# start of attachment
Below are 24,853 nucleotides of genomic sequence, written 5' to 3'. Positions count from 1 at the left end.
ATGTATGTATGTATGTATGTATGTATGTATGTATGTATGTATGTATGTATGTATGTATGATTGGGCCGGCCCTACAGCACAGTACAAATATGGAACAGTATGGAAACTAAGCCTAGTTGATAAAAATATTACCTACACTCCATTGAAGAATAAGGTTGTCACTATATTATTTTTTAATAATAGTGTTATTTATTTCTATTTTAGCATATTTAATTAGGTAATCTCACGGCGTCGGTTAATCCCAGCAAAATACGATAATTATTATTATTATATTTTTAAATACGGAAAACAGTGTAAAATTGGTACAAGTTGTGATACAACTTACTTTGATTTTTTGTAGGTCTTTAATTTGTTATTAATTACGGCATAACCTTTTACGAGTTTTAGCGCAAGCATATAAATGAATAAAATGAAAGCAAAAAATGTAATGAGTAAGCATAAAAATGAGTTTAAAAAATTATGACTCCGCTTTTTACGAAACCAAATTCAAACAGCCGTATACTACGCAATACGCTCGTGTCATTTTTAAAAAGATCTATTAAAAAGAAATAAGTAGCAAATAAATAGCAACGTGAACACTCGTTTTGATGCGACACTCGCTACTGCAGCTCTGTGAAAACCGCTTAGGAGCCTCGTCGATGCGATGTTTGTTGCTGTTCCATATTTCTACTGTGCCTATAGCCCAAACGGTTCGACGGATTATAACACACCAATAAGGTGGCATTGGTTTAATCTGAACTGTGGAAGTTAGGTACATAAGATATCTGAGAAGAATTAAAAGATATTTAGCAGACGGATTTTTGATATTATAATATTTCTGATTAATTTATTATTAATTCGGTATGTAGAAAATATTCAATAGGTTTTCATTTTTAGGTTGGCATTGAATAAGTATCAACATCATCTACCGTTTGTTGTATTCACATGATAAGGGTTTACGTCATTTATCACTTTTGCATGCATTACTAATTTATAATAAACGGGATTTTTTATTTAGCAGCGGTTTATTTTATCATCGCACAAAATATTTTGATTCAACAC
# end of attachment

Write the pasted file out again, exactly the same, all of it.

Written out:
Below are 24,853 nucleotides of genomic sequence, written 5' to 3'. Positions count from 1 at the left end.
ATGTATGTATGTATGTATGTATGTATGTATGTATGTATGTATGTATGTATGTATGTATGATTGGGCCGGCCCTACAGCACAGTACAAATATGGAACAGTATGGAAACTAAGCCTAGTTGATAAAAATATTACCTACACTCCATTGAAGAATAAGGTTGTCACTATATTATTTTTTAATAATAGTGTTATTTATTTCTATTTTAGCATATTTAATTAGGTAATCTCACGGCGTCGGTTAATCCCAGCAAAATACGATAATTATTATTATTATATTTTTAAATACGGAAAACAGTGTAAAATTGGTACAAGTTGTGATACAACTTACTTTGATTTTTTGTAGGTCTTTAATTTGTTATTAATTACGGCATAACCTTTTACGAGTTTTAGCGCAAGCATATAAATGAATAAAATGAAAGCAAAAAATGTAATGAGTAAGCATAAAAATGAGTTTAAAAAATTATGACTCCGCTTTTTACGAAACCAAATTCAAACAGCCGTATACTACGCAATACGCTCGTGTCATTTTTAAAAAGATCTATTAAAAAGAAATAAGTAGCAAATAAATAGCAACGTGAACACTCGTTTTGATGCGACACTCGCTACTGCAGCTCTGTGAAAACCGCTTAGGAGCCTCGTCGATGCGATGTTTGTTGCTGTTCCATATTTCTACTGTGCCTATAGCCCAAACGGTTCGACGGATTATAACACACCAATAAGGTGGCATTGGTTTAATCTGAACTGTGGAAGTTAGGTACATAAGATATCTGAGAAGAATTAAAAGATATTTAGCAGACGGATTTTTGATATTATAATATTTCTGATTAATTTATTATTAATTCGGTATGTAGAAAATATTCAATAGGTTTTCATTTTTAGGTTGGCATTGAATAAGTATCAACATCATCTACCGTTTGTTGTATTCACATGATAAGGGTTTACGTCATTTATCACTTTTGCATGCATTACTAATTTATAATAAACGGGATTTTTTATTTAGCAGCGGTTTATTTTATCATCGCACAAAATATTTTGATTCAACAC